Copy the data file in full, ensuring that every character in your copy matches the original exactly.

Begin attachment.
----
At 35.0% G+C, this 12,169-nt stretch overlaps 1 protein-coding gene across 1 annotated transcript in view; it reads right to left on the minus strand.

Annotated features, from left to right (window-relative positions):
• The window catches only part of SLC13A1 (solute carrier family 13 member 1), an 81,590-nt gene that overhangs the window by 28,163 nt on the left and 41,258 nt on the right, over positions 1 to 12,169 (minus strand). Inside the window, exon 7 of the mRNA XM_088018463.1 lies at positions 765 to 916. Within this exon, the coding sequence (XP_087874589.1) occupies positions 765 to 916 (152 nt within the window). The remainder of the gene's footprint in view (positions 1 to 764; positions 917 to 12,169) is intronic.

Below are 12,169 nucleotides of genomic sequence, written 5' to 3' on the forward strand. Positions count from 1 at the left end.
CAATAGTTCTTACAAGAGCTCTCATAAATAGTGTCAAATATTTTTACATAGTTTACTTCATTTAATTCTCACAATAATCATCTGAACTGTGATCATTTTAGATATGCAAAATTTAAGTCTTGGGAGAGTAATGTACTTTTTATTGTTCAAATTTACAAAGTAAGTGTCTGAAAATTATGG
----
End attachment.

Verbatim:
At 35.0% G+C, this 12,169-nt stretch overlaps 1 protein-coding gene across 1 annotated transcript in view; it reads right to left on the minus strand.

Annotated features, from left to right (window-relative positions):
• The window catches only part of SLC13A1 (solute carrier family 13 member 1), an 81,590-nt gene that overhangs the window by 28,163 nt on the left and 41,258 nt on the right, over positions 1 to 12,169 (minus strand). Inside the window, exon 7 of the mRNA XM_088018463.1 lies at positions 765 to 916. Within this exon, the coding sequence (XP_087874589.1) occupies positions 765 to 916 (152 nt within the window). The remainder of the gene's footprint in view (positions 1 to 764; positions 917 to 12,169) is intronic.

Below are 12,169 nucleotides of genomic sequence, written 5' to 3' on the forward strand. Positions count from 1 at the left end.
CAATAGTTCTTACAAGAGCTCTCATAAATAGTGTCAAATATTTTTACATAGTTTACTTCATTTAATTCTCACAATAATCATCTGAACTGTGATCATTTTAGATATGCAAAATTTAAGTCTTGGGAGAGTAATGTACTTTTTATTGTTCAAATTTACAAAGTAAGTGTCTGAAAATTATGG